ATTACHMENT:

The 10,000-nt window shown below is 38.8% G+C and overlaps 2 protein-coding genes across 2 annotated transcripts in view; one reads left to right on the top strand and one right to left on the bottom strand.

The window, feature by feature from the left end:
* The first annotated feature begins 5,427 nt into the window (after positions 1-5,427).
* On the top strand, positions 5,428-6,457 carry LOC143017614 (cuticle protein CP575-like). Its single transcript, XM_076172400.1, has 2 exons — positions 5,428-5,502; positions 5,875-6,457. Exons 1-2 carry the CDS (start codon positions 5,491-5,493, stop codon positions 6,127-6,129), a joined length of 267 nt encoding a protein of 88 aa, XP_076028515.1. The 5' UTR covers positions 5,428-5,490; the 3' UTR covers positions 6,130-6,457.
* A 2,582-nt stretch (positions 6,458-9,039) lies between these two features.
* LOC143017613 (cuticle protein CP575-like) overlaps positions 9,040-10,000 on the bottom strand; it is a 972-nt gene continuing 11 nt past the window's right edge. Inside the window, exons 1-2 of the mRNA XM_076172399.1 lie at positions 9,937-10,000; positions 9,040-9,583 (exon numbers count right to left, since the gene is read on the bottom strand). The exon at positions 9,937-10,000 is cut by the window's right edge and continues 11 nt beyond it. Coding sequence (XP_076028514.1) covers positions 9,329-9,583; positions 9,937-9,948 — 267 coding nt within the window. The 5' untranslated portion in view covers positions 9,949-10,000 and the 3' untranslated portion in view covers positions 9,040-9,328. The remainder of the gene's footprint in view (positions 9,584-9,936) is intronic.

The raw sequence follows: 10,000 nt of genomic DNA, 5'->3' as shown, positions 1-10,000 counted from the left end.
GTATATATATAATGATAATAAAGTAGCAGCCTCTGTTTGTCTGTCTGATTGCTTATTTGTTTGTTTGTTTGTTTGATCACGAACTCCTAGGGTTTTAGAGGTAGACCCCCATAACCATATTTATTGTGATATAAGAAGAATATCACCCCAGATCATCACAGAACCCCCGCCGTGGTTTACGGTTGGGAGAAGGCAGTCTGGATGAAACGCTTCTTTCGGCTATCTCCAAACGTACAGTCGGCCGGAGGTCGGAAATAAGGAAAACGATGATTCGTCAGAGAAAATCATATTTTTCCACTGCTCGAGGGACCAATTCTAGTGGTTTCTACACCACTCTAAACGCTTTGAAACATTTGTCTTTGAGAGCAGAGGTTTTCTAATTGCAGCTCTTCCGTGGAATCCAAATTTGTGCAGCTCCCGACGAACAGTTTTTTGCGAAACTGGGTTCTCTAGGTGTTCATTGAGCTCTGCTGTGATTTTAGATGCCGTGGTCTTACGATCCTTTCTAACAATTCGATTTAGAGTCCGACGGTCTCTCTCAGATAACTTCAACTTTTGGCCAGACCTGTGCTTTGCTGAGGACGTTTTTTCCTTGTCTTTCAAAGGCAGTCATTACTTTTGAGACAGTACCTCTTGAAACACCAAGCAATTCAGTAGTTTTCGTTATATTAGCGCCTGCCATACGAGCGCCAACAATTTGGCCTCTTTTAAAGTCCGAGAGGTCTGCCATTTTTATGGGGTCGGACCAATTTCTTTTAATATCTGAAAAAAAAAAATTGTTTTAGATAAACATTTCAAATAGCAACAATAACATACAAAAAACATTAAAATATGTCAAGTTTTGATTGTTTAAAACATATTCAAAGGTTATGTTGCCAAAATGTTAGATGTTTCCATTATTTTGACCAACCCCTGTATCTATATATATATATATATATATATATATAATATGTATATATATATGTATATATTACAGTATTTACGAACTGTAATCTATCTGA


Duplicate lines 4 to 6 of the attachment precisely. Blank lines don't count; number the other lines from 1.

* On the top strand, positions 5,428-6,457 carry LOC143017614 (cuticle protein CP575-like). Its single transcript, XM_076172400.1, has 2 exons — positions 5,428-5,502; positions 5,875-6,457. Exons 1-2 carry the CDS (start codon positions 5,491-5,493, stop codon positions 6,127-6,129), a joined length of 267 nt encoding a protein of 88 aa, XP_076028515.1. The 5' UTR covers positions 5,428-5,490; the 3' UTR covers positions 6,130-6,457.
* A 2,582-nt stretch (positions 6,458-9,039) lies between these two features.
* LOC143017613 (cuticle protein CP575-like) overlaps positions 9,040-10,000 on the bottom strand; it is a 972-nt gene continuing 11 nt past the window's right edge. Inside the window, exons 1-2 of the mRNA XM_076172399.1 lie at positions 9,937-10,000; positions 9,040-9,583 (exon numbers count right to left, since the gene is read on the bottom strand). The exon at positions 9,937-10,000 is cut by the window's right edge and continues 11 nt beyond it. Coding sequence (XP_076028514.1) covers positions 9,329-9,583; positions 9,937-9,948 — 267 coding nt within the window. The 5' untranslated portion in view covers positions 9,949-10,000 and the 3' untranslated portion in view covers positions 9,040-9,328. The remainder of the gene's footprint in view (positions 9,584-9,936) is intronic.